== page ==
As a parent and a working professional I am constantly struggling to be awesome in my work and home. We owe it to ourselves to be brilliant whenever possible, right? I mean that is what you do right? Strive for brilliants. I have recently achieved catastrophic failure in my family life, when seen through the lens of this “brilliant” filter that is. My son Cooper, who has God’s special touch in the form of autism, was so upset with me recently he attempted to “run away” via New Jersey Transit after I left for work. Now, I must preface this story with the fact that my son has a penchant for train travel with or without me and has an internal compass and a memory for directions that defies odds. In fact over the Thanksgiving Holiday he showed up at my stage door in the heart of Times Square to surprise me. This was a tremendous surprise since his journey into New York City required riding the New Jersey Transit train from our town in Maplewood NJ into Pennsylvania station NYC where he then he hoped a subway to 50th Street station on the red line and backtracked on foot to our stage door on 47th street. So the fact that Cooper retreated to the trains to run away was not the shocker. The fact that he openly defied his mom’s rules that he was never to ride the trains without an adult was bad, but still not the sting that made me evaluate my “brilliants”. The failure came from my internal pressure to deal with my son’s behaviors earlier that day with good old fashion “normal” discipline when he was being very badly behaved and not listening to anyone. I was very stern in tone, attitude and threat. I told him I hated his not listening and that this wasn’t how my boy behaves. Then I gave him a cold shoulder when he tried to turn things around just before I left for work. I was bound and determined to let him know I was the boss. This superiority shouldn’t seem so outrageous, right? After all, I didn’t beat him. However this was the reason Cooper ran away without his phone after I left for work. My wife Doreen had the wherewithal to reach out to a group of friends to help find him and reported our son to the Transit Authority who did find him in Newark Penn Station while he waited for his connecting train to Long Branch NJ. Cooper later revealed to me that he was planning on running away to our friends house in Red Bank NJ right after he finished visiting Bay Head NJ. Again proving that his compass was fully in tact since Red Bank is a stop on the train line on the Jersey Coast which terminates in his beloved Bay Head.
I mentioned that my son has special needs so traditional discipline is not at all effective, in fact, later that night as I was coming home from work Cooper spared no pains to tell me that he ran away because I said I hated him (translated from “I hate your behavior”) and I was mean to him, so he said he didn’t like me anymore. Okay, I don’t need my son to like me all the time, but I do need his respect and I felt that is what I was loosing by dealing with him in a petty manner. So the next day, after I licked my parental wounds, I took my son for Pancakes and leveled the playing field. We reached a reasonable compromise, that did in fact include an escorted train journey in exchange for his hard work on how he behaved at home and respected his family. I also told him I had some work to do, but most of my being angry comes out of fear. Oh, the blank stare I received in response to that statement was priceless and resulted in him asking me to help him cut up his pancakes.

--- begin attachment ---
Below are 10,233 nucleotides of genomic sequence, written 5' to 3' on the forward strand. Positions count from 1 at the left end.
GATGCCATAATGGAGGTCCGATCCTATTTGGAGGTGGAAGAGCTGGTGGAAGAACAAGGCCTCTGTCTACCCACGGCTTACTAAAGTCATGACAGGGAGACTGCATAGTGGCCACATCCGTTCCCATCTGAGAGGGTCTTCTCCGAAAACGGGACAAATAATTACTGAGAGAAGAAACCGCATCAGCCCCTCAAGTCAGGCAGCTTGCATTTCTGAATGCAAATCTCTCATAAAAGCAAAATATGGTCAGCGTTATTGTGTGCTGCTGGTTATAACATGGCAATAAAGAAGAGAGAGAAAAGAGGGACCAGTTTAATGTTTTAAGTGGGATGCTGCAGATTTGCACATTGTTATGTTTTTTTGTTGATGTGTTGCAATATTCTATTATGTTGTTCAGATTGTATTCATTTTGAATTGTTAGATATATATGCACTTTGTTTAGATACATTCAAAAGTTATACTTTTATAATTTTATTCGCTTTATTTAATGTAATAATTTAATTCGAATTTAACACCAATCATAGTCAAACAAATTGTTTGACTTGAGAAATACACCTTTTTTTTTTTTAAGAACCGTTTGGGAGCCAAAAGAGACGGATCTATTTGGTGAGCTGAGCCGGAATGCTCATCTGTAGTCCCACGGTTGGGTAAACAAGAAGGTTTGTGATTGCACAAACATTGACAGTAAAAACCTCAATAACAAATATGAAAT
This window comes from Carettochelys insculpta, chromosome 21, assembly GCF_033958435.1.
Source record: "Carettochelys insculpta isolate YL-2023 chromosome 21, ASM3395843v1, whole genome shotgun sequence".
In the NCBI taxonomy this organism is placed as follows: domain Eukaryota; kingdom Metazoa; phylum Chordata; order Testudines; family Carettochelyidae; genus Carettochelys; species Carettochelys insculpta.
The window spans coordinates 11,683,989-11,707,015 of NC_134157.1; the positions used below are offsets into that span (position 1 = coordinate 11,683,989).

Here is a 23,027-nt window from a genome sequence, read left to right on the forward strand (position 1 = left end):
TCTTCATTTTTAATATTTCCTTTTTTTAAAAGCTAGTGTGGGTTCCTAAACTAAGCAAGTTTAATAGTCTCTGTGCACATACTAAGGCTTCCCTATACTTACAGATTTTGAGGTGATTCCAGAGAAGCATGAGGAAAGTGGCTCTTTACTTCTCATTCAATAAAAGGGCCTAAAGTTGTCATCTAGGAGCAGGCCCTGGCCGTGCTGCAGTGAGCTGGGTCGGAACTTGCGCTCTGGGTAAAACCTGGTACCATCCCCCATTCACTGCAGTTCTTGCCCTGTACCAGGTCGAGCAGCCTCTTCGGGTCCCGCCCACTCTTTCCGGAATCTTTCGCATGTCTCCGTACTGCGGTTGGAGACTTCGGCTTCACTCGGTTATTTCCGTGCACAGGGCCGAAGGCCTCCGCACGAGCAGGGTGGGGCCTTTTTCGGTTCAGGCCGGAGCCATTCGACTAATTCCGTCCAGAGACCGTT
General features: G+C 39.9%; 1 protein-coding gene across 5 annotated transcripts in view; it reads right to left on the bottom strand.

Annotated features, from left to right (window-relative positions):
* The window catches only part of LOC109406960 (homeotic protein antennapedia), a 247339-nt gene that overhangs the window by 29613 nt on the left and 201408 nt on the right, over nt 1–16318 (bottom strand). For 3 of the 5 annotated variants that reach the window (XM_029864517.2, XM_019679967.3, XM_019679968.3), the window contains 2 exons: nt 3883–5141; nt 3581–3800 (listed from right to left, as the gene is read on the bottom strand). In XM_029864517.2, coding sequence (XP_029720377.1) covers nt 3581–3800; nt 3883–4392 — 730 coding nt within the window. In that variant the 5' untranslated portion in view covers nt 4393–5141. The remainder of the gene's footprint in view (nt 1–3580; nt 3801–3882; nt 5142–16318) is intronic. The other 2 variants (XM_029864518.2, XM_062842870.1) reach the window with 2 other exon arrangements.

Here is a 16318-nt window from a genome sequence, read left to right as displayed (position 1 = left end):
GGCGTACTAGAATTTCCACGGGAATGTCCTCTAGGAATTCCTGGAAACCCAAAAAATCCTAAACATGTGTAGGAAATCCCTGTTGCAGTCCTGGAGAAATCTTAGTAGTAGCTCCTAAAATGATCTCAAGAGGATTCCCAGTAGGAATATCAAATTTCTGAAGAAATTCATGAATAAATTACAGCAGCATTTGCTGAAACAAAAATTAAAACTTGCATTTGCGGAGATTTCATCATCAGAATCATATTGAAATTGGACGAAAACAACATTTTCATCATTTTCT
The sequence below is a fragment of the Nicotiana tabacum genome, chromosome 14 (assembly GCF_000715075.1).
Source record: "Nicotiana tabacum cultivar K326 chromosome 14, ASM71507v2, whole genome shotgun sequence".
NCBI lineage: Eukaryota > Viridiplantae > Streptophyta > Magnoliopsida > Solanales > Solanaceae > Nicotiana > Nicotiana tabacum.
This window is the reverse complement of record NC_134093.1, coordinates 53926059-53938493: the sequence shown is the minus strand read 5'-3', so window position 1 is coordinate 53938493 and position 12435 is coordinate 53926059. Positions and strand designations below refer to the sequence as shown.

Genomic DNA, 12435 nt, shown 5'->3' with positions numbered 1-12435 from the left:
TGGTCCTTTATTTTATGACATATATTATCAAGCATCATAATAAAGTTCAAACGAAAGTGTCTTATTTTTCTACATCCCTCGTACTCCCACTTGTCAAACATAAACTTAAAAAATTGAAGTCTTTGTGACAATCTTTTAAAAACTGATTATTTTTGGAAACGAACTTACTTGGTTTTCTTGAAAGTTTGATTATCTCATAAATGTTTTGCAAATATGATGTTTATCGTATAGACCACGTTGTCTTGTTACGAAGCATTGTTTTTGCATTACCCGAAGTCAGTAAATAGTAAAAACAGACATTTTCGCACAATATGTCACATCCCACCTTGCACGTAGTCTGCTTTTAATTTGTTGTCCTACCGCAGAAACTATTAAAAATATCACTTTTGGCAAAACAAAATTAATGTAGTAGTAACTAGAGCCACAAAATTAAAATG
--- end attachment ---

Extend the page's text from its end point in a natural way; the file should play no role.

This exchange with my son made me think a little more deeply about other interactions I have in life and the fact that respect is always creeping in as a factor. I recently heard a stage hand say to an actor who was struggling with his performance that day and expressed how tired he was, “never talk about being tired in front of a stage hand.” I completely understood this stage hands point, he started working at 8:00 that morning doing physical labor and has a young family who makes a full nights sleep difficult. His average work week runs from 50-60 hrs or more depending on how many jobs he is working at any given time. The average cast member at our show is at work 24-30 hours a week and has access to multiple forms of body work from gym memberships to PT and massage. However, the problem in this communication is a lack of respect. This dancer looks at this stage hand carrying some props or pushing some scenery, looking at his phone and sitting around at work while this performer is running around changing clothes, dancing and singing for nearly 2 1/2 hours. The stage hand doesn’t know the work the dancer puts into maintaining his body and training his instruments. Not to mention the vulnerability of putting yourself in front of an audience 8 times a week. So that conversation, given mutual respect could have gone; “oh my God, I’m so tired today.” and the response could have been “I hear you brother, I feel the same way.”
Is true mutual respect even possible when you mix together such different people? I started thinking about respect and how as a manager and as a human being this one word “respect” and its action of being “respectful” is way under utilized. Will I be a more effective manager if I truly start from a place of respect? Not insisting on everyone toeing a perfectly straight line, but building a mutual respect for for the line each individual toes? In the theatre we are mixing so many disciplines that it is easy to loose sight over what everyone contributes, but I think we must always try everyday or we may end up with people trying to run away from us as managers instead of being a part of the process together.